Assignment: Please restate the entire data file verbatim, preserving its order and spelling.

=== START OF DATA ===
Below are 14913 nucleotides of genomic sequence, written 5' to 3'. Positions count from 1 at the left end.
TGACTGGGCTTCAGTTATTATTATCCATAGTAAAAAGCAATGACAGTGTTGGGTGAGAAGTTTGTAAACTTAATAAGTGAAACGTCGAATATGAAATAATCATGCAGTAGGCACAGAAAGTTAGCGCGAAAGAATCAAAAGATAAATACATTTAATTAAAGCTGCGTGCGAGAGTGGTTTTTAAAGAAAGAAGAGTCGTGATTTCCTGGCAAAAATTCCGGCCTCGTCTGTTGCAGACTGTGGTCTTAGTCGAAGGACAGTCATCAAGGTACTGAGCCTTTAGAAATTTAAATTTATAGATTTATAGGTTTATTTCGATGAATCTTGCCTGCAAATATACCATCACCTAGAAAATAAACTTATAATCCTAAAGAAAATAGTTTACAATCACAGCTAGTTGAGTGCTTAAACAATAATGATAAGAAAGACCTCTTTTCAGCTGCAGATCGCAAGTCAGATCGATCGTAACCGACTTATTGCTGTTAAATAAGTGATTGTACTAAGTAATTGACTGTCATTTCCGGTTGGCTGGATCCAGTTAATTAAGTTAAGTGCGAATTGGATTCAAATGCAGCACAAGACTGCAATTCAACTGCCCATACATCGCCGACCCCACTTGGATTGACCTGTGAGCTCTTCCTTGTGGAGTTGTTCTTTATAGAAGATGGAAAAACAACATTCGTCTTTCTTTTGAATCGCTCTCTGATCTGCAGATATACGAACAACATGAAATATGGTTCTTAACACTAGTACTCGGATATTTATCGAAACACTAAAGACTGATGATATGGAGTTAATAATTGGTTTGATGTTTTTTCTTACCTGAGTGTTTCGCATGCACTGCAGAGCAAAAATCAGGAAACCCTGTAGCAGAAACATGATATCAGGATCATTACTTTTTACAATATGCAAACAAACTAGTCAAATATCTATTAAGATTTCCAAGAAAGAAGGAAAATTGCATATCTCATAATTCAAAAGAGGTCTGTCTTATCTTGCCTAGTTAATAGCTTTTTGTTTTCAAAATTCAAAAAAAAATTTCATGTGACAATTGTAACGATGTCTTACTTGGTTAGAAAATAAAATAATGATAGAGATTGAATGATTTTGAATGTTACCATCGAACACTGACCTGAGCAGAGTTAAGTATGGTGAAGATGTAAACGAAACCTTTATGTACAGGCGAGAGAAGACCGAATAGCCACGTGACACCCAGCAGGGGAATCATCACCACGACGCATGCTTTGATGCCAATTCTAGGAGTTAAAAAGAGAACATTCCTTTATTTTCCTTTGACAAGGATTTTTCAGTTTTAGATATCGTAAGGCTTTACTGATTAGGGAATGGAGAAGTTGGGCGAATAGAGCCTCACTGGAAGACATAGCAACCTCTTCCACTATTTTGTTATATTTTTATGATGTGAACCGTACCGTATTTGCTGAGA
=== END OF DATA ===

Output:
Below are 14913 nucleotides of genomic sequence, written 5' to 3'. Positions count from 1 at the left end.
TGACTGGGCTTCAGTTATTATTATCCATAGTAAAAAGCAATGACAGTGTTGGGTGAGAAGTTTGTAAACTTAATAAGTGAAACGTCGAATATGAAATAATCATGCAGTAGGCACAGAAAGTTAGCGCGAAAGAATCAAAAGATAAATACATTTAATTAAAGCTGCGTGCGAGAGTGGTTTTTAAAGAAAGAAGAGTCGTGATTTCCTGGCAAAAATTCCGGCCTCGTCTGTTGCAGACTGTGGTCTTAGTCGAAGGACAGTCATCAAGGTACTGAGCCTTTAGAAATTTAAATTTATAGATTTATAGGTTTATTTCGATGAATCTTGCCTGCAAATATACCATCACCTAGAAAATAAACTTATAATCCTAAAGAAAATAGTTTACAATCACAGCTAGTTGAGTGCTTAAACAATAATGATAAGAAAGACCTCTTTTCAGCTGCAGATCGCAAGTCAGATCGATCGTAACCGACTTATTGCTGTTAAATAAGTGATTGTACTAAGTAATTGACTGTCATTTCCGGTTGGCTGGATCCAGTTAATTAAGTTAAGTGCGAATTGGATTCAAATGCAGCACAAGACTGCAATTCAACTGCCCATACATCGCCGACCCCACTTGGATTGACCTGTGAGCTCTTCCTTGTGGAGTTGTTCTTTATAGAAGATGGAAAAACAACATTCGTCTTTCTTTTGAATCGCTCTCTGATCTGCAGATATACGAACAACATGAAATATGGTTCTTAACACTAGTACTCGGATATTTATCGAAACACTAAAGACTGATGATATGGAGTTAATAATTGGTTTGATGTTTTTTCTTACCTGAGTGTTTCGCATGCACTGCAGAGCAAAAATCAGGAAACCCTGTAGCAGAAACATGATATCAGGATCATTACTTTTTACAATATGCAAACAAACTAGTCAAATATCTATTAAGATTTCCAAGAAAGAAGGAAAATTGCATATCTCATAATTCAAAAGAGGTCTGTCTTATCTTGCCTAGTTAATAGCTTTTTGTTTTCAAAATTCAAAAAAAAATTTCATGTGACAATTGTAACGATGTCTTACTTGGTTAGAAAATAAAATAATGATAGAGATTGAATGATTTTGAATGTTACCATCGAACACTGACCTGAGCAGAGTTAAGTATGGTGAAGATGTAAACGAAACCTTTATGTACAGGCGAGAGAAGACCGAATAGCCACGTGACACCCAGCAGGGGAATCATCACCACGACGCATGCTTTGATGCCAATTCTAGGAGTTAAAAAGAGAACATTCCTTTATTTTCCTTTGACAAGGATTTTTCAGTTTTAGATATCGTAAGGCTTTACTGATTAGGGAATGGAGAAGTTGGGCGAATAGAGCCTCACTGGAAGACATAGCAACCTCTTCCACTATTTTGTTATATTTTTATGATGTGAACCGTACCGTATTTGCTGAGA